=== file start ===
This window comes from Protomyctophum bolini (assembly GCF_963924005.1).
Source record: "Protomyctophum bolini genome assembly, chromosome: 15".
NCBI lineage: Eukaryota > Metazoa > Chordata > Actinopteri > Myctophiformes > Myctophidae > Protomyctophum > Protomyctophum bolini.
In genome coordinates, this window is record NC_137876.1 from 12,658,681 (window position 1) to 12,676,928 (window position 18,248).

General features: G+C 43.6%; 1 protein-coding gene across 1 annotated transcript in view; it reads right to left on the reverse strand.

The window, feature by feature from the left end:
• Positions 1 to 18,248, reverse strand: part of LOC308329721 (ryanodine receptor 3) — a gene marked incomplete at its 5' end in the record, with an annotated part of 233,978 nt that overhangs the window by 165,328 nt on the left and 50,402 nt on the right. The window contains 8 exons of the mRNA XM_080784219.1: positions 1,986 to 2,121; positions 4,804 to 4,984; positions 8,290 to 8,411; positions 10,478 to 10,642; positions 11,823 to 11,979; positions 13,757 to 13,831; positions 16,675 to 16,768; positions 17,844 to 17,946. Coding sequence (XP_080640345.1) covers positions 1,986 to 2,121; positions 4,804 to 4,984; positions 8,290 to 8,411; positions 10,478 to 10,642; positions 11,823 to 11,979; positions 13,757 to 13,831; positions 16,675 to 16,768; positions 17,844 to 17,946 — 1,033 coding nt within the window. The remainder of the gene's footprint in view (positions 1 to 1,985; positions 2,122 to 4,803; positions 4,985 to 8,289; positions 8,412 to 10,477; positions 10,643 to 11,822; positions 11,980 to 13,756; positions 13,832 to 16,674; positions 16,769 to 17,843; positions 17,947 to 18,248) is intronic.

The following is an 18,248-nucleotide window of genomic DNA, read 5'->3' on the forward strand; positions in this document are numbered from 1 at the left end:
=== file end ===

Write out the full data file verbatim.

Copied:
This window comes from Protomyctophum bolini (assembly GCF_963924005.1).
Source record: "Protomyctophum bolini genome assembly, chromosome: 15".
NCBI lineage: Eukaryota > Metazoa > Chordata > Actinopteri > Myctophiformes > Myctophidae > Protomyctophum > Protomyctophum bolini.
In genome coordinates, this window is record NC_137876.1 from 12,658,681 (window position 1) to 12,676,928 (window position 18,248).

General features: G+C 43.6%; 1 protein-coding gene across 1 annotated transcript in view; it reads right to left on the reverse strand.

The window, feature by feature from the left end:
• Positions 1 to 18,248, reverse strand: part of LOC308329721 (ryanodine receptor 3) — a gene marked incomplete at its 5' end in the record, with an annotated part of 233,978 nt that overhangs the window by 165,328 nt on the left and 50,402 nt on the right. The window contains 8 exons of the mRNA XM_080784219.1: positions 1,986 to 2,121; positions 4,804 to 4,984; positions 8,290 to 8,411; positions 10,478 to 10,642; positions 11,823 to 11,979; positions 13,757 to 13,831; positions 16,675 to 16,768; positions 17,844 to 17,946. Coding sequence (XP_080640345.1) covers positions 1,986 to 2,121; positions 4,804 to 4,984; positions 8,290 to 8,411; positions 10,478 to 10,642; positions 11,823 to 11,979; positions 13,757 to 13,831; positions 16,675 to 16,768; positions 17,844 to 17,946 — 1,033 coding nt within the window. The remainder of the gene's footprint in view (positions 1 to 1,985; positions 2,122 to 4,803; positions 4,985 to 8,289; positions 8,412 to 10,477; positions 10,643 to 11,822; positions 11,980 to 13,756; positions 13,832 to 16,674; positions 16,769 to 17,843; positions 17,947 to 18,248) is intronic.

The following is an 18,248-nucleotide window of genomic DNA, read 5'->3' on the forward strand; positions in this document are numbered from 1 at the left end: